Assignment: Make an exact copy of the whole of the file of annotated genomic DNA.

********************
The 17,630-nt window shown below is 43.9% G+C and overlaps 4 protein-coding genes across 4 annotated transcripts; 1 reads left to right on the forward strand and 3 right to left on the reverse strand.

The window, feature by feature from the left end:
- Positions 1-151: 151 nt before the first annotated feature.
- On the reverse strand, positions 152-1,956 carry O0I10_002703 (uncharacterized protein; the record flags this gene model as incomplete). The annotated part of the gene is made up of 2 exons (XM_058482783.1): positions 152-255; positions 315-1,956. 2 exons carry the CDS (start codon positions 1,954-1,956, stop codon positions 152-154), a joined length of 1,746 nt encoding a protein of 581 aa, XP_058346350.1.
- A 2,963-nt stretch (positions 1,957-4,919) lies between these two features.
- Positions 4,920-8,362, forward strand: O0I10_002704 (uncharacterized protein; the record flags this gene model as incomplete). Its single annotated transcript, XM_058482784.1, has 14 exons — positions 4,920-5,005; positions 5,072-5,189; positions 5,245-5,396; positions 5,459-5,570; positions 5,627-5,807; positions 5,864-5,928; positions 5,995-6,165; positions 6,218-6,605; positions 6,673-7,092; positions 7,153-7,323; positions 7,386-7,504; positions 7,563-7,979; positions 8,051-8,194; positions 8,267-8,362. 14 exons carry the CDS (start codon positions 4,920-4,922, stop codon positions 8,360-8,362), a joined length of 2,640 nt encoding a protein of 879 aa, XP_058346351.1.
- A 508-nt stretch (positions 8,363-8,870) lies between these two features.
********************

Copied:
The 17,630-nt window shown below is 43.9% G+C and overlaps 4 protein-coding genes across 4 annotated transcripts; 1 reads left to right on the forward strand and 3 right to left on the reverse strand.

The window, feature by feature from the left end:
- Positions 1-151: 151 nt before the first annotated feature.
- On the reverse strand, positions 152-1,956 carry O0I10_002703 (uncharacterized protein; the record flags this gene model as incomplete). The annotated part of the gene is made up of 2 exons (XM_058482783.1): positions 152-255; positions 315-1,956. 2 exons carry the CDS (start codon positions 1,954-1,956, stop codon positions 152-154), a joined length of 1,746 nt encoding a protein of 581 aa, XP_058346350.1.
- A 2,963-nt stretch (positions 1,957-4,919) lies between these two features.
- Positions 4,920-8,362, forward strand: O0I10_002704 (uncharacterized protein; the record flags this gene model as incomplete). Its single annotated transcript, XM_058482784.1, has 14 exons — positions 4,920-5,005; positions 5,072-5,189; positions 5,245-5,396; positions 5,459-5,570; positions 5,627-5,807; positions 5,864-5,928; positions 5,995-6,165; positions 6,218-6,605; positions 6,673-7,092; positions 7,153-7,323; positions 7,386-7,504; positions 7,563-7,979; positions 8,051-8,194; positions 8,267-8,362. 14 exons carry the CDS (start codon positions 4,920-4,922, stop codon positions 8,360-8,362), a joined length of 2,640 nt encoding a protein of 879 aa, XP_058346351.1.
- A 508-nt stretch (positions 8,363-8,870) lies between these two features.